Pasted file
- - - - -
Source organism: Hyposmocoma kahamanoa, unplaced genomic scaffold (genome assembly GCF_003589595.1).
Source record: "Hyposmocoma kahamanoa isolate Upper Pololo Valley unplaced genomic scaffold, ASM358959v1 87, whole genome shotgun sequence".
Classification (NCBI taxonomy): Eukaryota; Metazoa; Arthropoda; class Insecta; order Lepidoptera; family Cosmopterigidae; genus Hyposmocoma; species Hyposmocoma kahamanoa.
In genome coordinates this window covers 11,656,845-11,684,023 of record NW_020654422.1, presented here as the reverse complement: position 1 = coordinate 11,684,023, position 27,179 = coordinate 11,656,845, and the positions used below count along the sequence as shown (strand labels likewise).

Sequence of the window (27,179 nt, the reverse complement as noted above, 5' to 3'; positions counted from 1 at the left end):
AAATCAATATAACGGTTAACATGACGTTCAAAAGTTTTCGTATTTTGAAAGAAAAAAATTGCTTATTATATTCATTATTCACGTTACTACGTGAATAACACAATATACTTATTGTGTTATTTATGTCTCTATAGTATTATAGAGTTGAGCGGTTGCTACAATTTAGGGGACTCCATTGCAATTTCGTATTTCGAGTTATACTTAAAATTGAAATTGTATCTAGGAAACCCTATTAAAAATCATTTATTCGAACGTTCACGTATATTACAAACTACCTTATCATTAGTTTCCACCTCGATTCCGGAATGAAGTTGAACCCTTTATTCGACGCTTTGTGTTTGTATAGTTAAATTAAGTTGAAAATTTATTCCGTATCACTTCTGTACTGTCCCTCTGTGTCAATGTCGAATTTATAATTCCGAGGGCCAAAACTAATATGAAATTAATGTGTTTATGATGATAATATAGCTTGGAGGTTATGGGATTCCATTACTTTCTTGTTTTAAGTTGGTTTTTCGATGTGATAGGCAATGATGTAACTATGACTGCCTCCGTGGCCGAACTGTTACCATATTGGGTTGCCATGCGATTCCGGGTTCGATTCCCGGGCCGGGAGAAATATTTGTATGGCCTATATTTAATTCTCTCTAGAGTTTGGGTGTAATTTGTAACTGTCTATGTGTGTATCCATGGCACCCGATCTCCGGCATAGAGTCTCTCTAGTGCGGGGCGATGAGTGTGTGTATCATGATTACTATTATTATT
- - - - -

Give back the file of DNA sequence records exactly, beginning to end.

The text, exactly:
Source organism: Hyposmocoma kahamanoa, unplaced genomic scaffold (genome assembly GCF_003589595.1).
Source record: "Hyposmocoma kahamanoa isolate Upper Pololo Valley unplaced genomic scaffold, ASM358959v1 87, whole genome shotgun sequence".
Classification (NCBI taxonomy): Eukaryota; Metazoa; Arthropoda; class Insecta; order Lepidoptera; family Cosmopterigidae; genus Hyposmocoma; species Hyposmocoma kahamanoa.
In genome coordinates this window covers 11,656,845-11,684,023 of record NW_020654422.1, presented here as the reverse complement: position 1 = coordinate 11,684,023, position 27,179 = coordinate 11,656,845, and the positions used below count along the sequence as shown (strand labels likewise).

Sequence of the window (27,179 nt, the reverse complement as noted above, 5' to 3'; positions counted from 1 at the left end):
AAATCAATATAACGGTTAACATGACGTTCAAAAGTTTTCGTATTTTGAAAGAAAAAAATTGCTTATTATATTCATTATTCACGTTACTACGTGAATAACACAATATACTTATTGTGTTATTTATGTCTCTATAGTATTATAGAGTTGAGCGGTTGCTACAATTTAGGGGACTCCATTGCAATTTCGTATTTCGAGTTATACTTAAAATTGAAATTGTATCTAGGAAACCCTATTAAAAATCATTTATTCGAACGTTCACGTATATTACAAACTACCTTATCATTAGTTTCCACCTCGATTCCGGAATGAAGTTGAACCCTTTATTCGACGCTTTGTGTTTGTATAGTTAAATTAAGTTGAAAATTTATTCCGTATCACTTCTGTACTGTCCCTCTGTGTCAATGTCGAATTTATAATTCCGAGGGCCAAAACTAATATGAAATTAATGTGTTTATGATGATAATATAGCTTGGAGGTTATGGGATTCCATTACTTTCTTGTTTTAAGTTGGTTTTTCGATGTGATAGGCAATGATGTAACTATGACTGCCTCCGTGGCCGAACTGTTACCATATTGGGTTGCCATGCGATTCCGGGTTCGATTCCCGGGCCGGGAGAAATATTTGTATGGCCTATATTTAATTCTCTCTAGAGTTTGGGTGTAATTTGTAACTGTCTATGTGTGTATCCATGGCACCCGATCTCCGGCATAGAGTCTCTCTAGTGCGGGGCGATGAGTGTGTGTATCATGATTACTATTATTATT